Final Remarks of the Coordinator: In hindsight, and when tacking stock of the three INPROFOOD years, the Coordinator is extremely happy with the outcomes of the Project and the experiences being made. Many endeavors were completely new, and existing methods have never been employed before on such a large scale. The resulting experiences are extremely helpful for further actions – especially on a European scale. The learning effects were high, the results meaningful and relevant, the engagement of all partners was exemplary, and the interest in the final results of policy makers, programme responsibles on different levels, and stakeholder organisations, were very high and exceeded the expectations. A great thank you to all the partners who made this possible! And last but not least: the INPROFOOD website remains open and accessible for at least 12 Months after its end on 31 October 2014.

Potential Impact:
The results from the investigation of the existing processes and structures of research programming in the area of food and health will bring valuable insights on the agenda setting and programming processes of today’s research programmes. This ‘stock-taking’ will be complemented and contrasted by the extensive empirical findings from the Scenario Workshops, the PlayDecide games for the target group of young people, and the European Open Space Conference. This will enable the identification of gaps and provide for a sound basis for the development of policy recommendations for future research programmes. An overview on the most pressing issues with regard to future research topics in food and health will be produced based on the empirical evidence gained from the above mentioned actions. Together with the evaluation and methodological analysis of the strength and weaknesses of the applied methods, this major effort is to be seen as an exercise in mutual learning between industry, academia and civil society, as well as an exercise in Public Engagement in Research (PER).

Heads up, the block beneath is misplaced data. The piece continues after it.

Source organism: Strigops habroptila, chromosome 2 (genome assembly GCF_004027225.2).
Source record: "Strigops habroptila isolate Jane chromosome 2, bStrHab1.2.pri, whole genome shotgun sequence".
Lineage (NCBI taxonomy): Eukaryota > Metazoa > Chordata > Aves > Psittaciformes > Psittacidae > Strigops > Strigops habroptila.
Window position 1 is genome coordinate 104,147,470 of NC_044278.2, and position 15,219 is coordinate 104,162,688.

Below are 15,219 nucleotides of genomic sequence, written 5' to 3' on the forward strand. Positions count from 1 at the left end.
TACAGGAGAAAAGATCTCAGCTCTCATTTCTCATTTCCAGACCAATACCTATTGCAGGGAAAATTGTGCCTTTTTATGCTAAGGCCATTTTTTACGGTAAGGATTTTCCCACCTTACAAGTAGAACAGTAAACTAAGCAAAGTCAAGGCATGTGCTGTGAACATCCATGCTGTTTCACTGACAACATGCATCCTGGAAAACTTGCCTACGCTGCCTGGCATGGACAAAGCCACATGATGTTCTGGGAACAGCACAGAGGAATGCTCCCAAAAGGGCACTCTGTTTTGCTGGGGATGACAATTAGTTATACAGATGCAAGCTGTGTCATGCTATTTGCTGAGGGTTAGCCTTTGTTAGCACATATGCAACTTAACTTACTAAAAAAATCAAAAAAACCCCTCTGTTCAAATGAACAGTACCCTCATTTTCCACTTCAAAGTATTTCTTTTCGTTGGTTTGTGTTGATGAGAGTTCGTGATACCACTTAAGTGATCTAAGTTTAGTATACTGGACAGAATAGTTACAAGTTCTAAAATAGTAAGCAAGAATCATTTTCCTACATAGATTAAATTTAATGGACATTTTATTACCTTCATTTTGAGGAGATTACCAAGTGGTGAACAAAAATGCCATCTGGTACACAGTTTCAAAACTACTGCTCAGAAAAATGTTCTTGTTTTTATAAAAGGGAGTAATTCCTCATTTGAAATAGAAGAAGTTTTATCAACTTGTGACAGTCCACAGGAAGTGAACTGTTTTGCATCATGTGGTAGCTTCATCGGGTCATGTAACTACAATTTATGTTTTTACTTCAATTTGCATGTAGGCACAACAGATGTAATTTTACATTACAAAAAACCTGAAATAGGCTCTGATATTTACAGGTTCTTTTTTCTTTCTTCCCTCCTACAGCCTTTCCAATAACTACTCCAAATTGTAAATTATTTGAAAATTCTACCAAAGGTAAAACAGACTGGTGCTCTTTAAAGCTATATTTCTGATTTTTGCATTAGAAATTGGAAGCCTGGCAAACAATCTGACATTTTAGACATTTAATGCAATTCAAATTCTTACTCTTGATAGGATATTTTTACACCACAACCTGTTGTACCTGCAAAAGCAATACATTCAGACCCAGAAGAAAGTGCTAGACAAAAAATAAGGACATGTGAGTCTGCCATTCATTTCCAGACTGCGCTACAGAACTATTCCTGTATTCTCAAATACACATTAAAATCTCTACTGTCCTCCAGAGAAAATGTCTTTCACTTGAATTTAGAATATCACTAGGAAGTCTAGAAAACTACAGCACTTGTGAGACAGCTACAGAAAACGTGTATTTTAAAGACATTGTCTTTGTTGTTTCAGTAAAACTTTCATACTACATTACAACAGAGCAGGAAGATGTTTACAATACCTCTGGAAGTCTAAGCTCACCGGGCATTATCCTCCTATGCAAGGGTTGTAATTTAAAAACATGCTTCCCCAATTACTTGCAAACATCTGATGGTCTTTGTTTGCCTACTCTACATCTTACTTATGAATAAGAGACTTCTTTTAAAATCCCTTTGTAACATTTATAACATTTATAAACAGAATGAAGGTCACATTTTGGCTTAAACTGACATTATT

All insights will be reflected back to the relevant stakeholders involved in the process – on national, as well as on European level. This will allow us to discuss and to – ideally - obtain consensus not only about the content, but also about the process for future PER actions. What did work out? What were the major obstacles? What needs to be changed and adapted? Can we identify common topics that need to be included in future research programmes?
INPROFOOD results will be the basis for a draft Action Plan and Roadmap, produced by the World Health Organisation (WHO Europe) with the contributions of their member states and their country representatives. This effort extends INPROFOOD in a unique way by providing a real chance to be implemented on a governmental level at a later stage.
INPROFOOD presents an excellent possibility for all involved stakeholders to network, discuss and find common grounds, thus providing the basis for European capacity building.
INPROFOOD is committed to maintain high European visibility by contributing to other EC initiatives, such as the JPI ‘Healthy Diet for a Healthy Life’ and the European Technology Platform ‘Food for Life’. INPROFOOD will liaise with these initiatives and contribute to their agendas.
INPROFOOD results will produce concrete and concise policy recommendations for stakeholders involved in the food and health sector. At its final conference, INPROFOOD partners will wrap-up their findings and recommendations and present them to policy makers, stakeholders, and the public. In conclusion, INPROFOOD will contribute significantly to the governance of food and health R&D, and will facilitate sustainable and inclusive solutions. The project will bring valuable input to a successful incorporation of public engagement into the systems of research and underpin the policy debate on a “new social contract” between science and society for the benefit of European citizens.
A complete dissemination list is in attachment.

List of Websites:

Project information

Grant agreement ID: 289045


Closed project

  • Start date

    1 November 2011

  • End date

    31 October 2014

Funded under:


  • Overall budget:

    € 4 553 171,40

  • EU contribution

    € 3 893 991

Coordinated by: